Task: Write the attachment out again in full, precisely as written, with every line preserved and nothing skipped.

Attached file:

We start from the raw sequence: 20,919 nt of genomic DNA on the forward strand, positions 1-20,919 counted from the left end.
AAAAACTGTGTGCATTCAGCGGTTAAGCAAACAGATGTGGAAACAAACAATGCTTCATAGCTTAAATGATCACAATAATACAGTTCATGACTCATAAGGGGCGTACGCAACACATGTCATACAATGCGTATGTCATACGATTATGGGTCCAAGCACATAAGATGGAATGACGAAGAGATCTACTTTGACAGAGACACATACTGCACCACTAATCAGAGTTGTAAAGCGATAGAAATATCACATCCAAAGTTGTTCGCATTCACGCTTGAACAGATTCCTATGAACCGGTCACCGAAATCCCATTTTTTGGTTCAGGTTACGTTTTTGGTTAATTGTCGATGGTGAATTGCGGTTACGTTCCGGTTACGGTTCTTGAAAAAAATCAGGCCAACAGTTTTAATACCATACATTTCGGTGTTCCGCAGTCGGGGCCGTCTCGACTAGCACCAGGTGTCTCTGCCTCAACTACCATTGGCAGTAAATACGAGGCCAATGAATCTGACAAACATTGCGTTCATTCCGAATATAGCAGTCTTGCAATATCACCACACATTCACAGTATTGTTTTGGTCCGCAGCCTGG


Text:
We start from the raw sequence: 20,919 nt of genomic DNA on the forward strand, positions 1-20,919 counted from the left end.
AAAAACTGTGTGCATTCAGCGGTTAAGCAAACAGATGTGGAAACAAACAATGCTTCATAGCTTAAATGATCACAATAATACAGTTCATGACTCATAAGGGGCGTACGCAACACATGTCATACAATGCGTATGTCATACGATTATGGGTCCAAGCACATAAGATGGAATGACGAAGAGATCTACTTTGACAGAGACACATACTGCACCACTAATCAGAGTTGTAAAGCGATAGAAATATCACATCCAAAGTTGTTCGCATTCACGCTTGAACAGATTCCTATGAACCGGTCACCGAAATCCCATTTTTTGGTTCAGGTTACGTTTTTGGTTAATTGTCGATGGTGAATTGCGGTTACGTTCCGGTTACGGTTCTTGAAAAAAATCAGGCCAACAGTTTTAATACCATACATTTCGGTGTTCCGCAGTCGGGGCCGTCTCGACTAGCACCAGGTGTCTCTGCCTCAACTACCATTGGCAGTAAATACGAGGCCAATGAATCTGACAAACATTGCGTTCATTCCGAATATAGCAGTCTTGCAATATCACCACACATTCACAGTATTGTTTTGGTCCGCAGCCTGG